|Publication number||US6867863 B1|
|Application number||US 09/936,967|
|Publication date||Mar 15, 2005|
|Filing date||Mar 31, 2000|
|Priority date||Mar 31, 1999|
|Publication number||09936967, 936967, PCT/2000/8625, PCT/US/0/008625, PCT/US/0/08625, PCT/US/2000/008625, PCT/US/2000/08625, PCT/US0/008625, PCT/US0/08625, PCT/US0008625, PCT/US008625, PCT/US2000/008625, PCT/US2000/08625, PCT/US2000008625, PCT/US200008625, US 6867863 B1, US 6867863B1, US-B1-6867863, US6867863 B1, US6867863B1|
|Original Assignee||Hinds Instruments|
|Export Citation||BiBTeX, EndNote, RefMan|
|Patent Citations (8), Referenced by (14), Classifications (15), Legal Events (3)|
|External Links: USPTO, USPTO Assignment, Espacenet|
This application claims the benefit of Provisional No. 60/127,263 filed Mar. 31, 1999.
This application relates to an integrated optical diagnostic system for a photoelastic modulator.
A resonant photoelastic modulator (PEM) is an instrument that is used for modulating the polarization of a beam of light. A PEM employs the photoelastic effect as a principle of operation. The term “photoelastic effect” means that an optical element that is mechanically strained (deformed) exhibits birefringence that is proportional to the amount of strain induced into the element. Birefringence means that the refractive index of the element is different for different components of polarized light.
A PEM includes an optical element, such as fused silica, that has attached to it a piezoelectric transducer for vibrating the optical element at a fixed frequency, within, for example, the low-frequency, ultrasound range of about 20 kHz to 100 kHz. The mass of the element is compressed and extended as a result of the vibration.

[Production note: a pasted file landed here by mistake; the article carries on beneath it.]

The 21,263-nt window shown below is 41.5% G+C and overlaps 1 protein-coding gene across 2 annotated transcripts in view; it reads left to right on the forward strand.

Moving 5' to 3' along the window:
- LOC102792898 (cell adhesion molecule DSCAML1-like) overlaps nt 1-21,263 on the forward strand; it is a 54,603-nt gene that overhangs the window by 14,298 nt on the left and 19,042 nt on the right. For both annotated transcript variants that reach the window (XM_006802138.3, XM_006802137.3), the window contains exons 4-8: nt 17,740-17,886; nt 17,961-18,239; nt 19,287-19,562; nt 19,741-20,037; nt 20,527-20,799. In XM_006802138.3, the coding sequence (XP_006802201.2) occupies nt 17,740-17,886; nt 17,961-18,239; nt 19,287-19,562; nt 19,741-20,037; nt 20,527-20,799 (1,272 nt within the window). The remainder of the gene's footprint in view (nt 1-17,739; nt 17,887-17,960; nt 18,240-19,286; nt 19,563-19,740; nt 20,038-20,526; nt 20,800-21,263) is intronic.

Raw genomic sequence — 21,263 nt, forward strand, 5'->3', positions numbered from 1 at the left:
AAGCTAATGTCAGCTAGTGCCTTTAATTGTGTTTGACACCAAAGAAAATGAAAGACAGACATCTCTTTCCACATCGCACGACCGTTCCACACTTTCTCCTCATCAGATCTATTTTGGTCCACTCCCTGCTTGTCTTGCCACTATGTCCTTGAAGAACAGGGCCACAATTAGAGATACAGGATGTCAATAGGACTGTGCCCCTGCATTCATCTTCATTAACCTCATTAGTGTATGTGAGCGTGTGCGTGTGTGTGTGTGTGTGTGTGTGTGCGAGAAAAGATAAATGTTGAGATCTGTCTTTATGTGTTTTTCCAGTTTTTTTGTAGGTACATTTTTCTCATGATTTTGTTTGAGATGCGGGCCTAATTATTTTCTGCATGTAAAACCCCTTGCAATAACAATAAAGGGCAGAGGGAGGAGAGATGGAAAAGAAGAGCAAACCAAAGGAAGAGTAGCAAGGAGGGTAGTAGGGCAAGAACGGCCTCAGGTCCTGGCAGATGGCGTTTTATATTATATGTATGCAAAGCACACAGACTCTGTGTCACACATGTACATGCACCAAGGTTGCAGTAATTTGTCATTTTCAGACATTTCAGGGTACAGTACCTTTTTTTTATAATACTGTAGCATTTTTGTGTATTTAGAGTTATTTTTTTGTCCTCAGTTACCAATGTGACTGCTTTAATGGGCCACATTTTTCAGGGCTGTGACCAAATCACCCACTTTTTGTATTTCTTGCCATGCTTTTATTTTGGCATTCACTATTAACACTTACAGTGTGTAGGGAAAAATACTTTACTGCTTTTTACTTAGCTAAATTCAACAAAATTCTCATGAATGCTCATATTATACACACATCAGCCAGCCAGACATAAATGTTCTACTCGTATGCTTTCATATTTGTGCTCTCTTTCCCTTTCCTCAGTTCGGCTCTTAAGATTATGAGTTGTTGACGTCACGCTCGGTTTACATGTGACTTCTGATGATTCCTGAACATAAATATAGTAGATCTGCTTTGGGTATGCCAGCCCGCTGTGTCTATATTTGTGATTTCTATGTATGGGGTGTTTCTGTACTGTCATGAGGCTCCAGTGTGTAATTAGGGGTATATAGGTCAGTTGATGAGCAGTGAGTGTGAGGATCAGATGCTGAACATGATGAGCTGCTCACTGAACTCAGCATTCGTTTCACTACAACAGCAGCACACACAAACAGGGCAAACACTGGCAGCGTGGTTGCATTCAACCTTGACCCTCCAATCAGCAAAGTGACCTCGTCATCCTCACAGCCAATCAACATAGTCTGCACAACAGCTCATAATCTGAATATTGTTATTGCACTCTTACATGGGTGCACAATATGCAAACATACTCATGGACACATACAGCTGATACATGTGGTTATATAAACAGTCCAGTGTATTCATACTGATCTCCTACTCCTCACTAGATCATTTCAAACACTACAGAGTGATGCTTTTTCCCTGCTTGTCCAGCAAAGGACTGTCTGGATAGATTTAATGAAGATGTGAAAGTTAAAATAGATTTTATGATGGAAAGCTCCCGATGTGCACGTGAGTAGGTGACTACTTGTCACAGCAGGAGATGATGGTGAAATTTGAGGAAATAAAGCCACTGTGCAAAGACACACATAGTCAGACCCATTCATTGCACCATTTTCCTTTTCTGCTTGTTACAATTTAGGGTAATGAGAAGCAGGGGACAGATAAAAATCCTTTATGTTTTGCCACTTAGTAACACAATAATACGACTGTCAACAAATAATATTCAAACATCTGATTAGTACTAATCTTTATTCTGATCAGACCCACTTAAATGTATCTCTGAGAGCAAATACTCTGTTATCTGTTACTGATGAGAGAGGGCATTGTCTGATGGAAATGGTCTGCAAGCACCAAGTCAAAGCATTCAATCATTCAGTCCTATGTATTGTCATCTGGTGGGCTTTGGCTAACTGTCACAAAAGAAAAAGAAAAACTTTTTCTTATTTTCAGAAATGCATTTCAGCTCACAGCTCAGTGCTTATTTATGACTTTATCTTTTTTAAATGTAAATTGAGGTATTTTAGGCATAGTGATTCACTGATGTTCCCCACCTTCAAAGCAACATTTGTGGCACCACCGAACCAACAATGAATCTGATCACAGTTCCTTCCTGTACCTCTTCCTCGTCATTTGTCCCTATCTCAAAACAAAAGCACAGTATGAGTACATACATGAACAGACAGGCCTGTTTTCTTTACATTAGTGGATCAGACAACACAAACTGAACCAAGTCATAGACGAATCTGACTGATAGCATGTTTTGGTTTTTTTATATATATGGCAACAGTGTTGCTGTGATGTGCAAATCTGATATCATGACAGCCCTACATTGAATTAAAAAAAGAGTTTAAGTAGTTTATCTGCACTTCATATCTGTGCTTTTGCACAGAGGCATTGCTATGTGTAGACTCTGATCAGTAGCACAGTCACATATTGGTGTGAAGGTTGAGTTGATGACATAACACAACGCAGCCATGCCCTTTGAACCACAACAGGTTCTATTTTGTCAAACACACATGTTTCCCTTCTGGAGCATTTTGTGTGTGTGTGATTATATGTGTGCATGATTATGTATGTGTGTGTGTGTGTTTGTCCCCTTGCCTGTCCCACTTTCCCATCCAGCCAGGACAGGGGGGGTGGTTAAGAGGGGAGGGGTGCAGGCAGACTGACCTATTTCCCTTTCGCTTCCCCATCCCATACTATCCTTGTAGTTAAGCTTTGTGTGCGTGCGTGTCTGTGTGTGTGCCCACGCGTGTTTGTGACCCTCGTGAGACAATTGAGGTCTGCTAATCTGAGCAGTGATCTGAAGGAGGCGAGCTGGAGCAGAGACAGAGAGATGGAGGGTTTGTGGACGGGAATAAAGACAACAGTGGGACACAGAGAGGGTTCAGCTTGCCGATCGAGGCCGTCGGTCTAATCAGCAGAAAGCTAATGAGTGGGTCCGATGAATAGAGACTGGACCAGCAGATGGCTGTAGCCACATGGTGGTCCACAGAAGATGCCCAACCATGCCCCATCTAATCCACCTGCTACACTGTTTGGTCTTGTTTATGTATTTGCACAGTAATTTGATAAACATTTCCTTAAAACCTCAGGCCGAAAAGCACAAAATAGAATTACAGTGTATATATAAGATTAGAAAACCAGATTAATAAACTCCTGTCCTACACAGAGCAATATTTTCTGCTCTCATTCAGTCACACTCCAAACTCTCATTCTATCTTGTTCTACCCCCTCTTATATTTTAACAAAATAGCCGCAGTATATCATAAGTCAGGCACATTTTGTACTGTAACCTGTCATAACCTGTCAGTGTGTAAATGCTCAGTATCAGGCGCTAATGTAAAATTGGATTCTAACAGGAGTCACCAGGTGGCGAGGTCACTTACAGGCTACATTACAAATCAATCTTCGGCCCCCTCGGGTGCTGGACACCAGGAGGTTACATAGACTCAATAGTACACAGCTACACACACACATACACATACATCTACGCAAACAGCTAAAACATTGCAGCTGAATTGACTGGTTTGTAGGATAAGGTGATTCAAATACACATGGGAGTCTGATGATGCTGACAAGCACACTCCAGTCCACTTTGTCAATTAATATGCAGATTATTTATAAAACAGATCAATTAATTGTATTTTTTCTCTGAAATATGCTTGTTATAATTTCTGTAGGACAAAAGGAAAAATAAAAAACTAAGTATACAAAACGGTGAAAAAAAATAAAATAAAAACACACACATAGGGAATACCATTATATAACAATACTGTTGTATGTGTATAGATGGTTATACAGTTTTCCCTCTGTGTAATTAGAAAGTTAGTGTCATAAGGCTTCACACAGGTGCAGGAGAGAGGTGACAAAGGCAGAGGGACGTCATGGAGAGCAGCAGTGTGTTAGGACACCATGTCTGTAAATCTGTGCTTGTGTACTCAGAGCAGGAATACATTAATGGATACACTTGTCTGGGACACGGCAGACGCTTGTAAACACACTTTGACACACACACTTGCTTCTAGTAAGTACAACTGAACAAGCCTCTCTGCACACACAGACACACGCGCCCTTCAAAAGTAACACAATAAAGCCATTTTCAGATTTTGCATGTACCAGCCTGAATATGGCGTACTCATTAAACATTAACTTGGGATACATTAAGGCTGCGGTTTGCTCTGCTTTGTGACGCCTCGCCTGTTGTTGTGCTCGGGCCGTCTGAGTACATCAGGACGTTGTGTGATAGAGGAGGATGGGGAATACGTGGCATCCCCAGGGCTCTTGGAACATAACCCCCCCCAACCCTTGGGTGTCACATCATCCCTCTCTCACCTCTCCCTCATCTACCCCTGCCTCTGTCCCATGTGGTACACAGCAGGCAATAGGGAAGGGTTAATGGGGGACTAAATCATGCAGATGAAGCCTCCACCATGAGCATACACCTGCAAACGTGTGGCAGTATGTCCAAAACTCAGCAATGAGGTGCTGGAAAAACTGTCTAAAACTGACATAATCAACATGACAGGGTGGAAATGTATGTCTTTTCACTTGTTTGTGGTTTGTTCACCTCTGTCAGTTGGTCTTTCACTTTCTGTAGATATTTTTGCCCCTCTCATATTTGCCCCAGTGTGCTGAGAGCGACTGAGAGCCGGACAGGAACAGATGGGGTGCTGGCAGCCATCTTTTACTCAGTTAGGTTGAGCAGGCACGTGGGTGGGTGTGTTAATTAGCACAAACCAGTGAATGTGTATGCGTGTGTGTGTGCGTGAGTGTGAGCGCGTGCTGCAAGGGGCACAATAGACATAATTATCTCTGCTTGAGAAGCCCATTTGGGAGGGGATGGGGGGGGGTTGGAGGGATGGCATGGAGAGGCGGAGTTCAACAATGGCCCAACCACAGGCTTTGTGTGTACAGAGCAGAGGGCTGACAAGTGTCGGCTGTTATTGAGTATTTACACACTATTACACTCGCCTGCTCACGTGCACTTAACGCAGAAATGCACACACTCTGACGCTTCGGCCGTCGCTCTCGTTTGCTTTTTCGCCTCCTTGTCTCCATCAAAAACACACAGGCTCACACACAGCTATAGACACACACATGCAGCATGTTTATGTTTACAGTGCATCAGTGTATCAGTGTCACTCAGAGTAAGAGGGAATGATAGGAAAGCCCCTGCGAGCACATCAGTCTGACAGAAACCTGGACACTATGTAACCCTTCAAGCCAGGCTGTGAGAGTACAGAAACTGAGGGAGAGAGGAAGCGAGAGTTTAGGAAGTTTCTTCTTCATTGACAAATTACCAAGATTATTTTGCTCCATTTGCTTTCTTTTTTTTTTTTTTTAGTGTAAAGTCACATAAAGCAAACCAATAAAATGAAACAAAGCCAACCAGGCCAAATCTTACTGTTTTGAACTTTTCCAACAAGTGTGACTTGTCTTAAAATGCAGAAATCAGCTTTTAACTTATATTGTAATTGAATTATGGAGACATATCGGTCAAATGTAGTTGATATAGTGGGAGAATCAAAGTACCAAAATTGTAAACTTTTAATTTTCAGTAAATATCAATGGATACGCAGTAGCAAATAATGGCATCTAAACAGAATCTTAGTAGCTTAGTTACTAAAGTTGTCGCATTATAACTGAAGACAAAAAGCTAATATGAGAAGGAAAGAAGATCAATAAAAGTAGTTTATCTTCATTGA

The compression and extension of the optical element imparts oscillating birefringence characteristics to the optical element. The frequency of this oscillating birefringence is the resonant frequency of the optical element and is dependent on the size of the optical element, and on the velocity of the transducer-generated longitudinal vibration or acoustic wave through the optical element.
Retardation or retardance represents the integrated effect of birefringence acting along the path of electromagnetic radiation (a light beam) traversing the vibrating optical element. If the incident light beam is linearly polarized, two orthogonal components of the polarized light will exit the optical element with a phase difference, called the retardance. For a PEM, the retardation is a sinusoidal function of time. The amplitude of this phase difference is usually characterized as the retardance amplitude or retardation amplitude of the PEM.
Both the size and acoustic wave velocity of a PEM depend on the optical element's temperature. Consequently, the resonant frequency of a PEM will also depend on the device's temperature. In general, this temperature depends on two factors: (1) the ambient temperature, and (2) the amplitude of the stress oscillations in the optical element. At high stress amplitudes, the amount of acoustic (mechanical) energy absorbed in the optical element can become significant. As the absorbed acoustic energy is converted to heat within the mass of the element, significant temperature increases and corresponding shifts in the PEM's resonant frequency can occur.
Thus, even though the retardation amplitude of a PEM can be adjusted at will (within the limits set by the maximum driving voltage provided by the electronic circuits), the system's operating frequency is determined by the PEM's resonant frequency and, as explained above, thus depends on both ambient temperature and the amplitude at which the PEM is driven. This results in an operating frequency that drifts with ambient temperature, as well as during warm-up and after changes in the set retardation amplitude. Such a situation may be undesirable in certain applications where the PEM's operating frequency, as well as its amplitude, must be kept constant.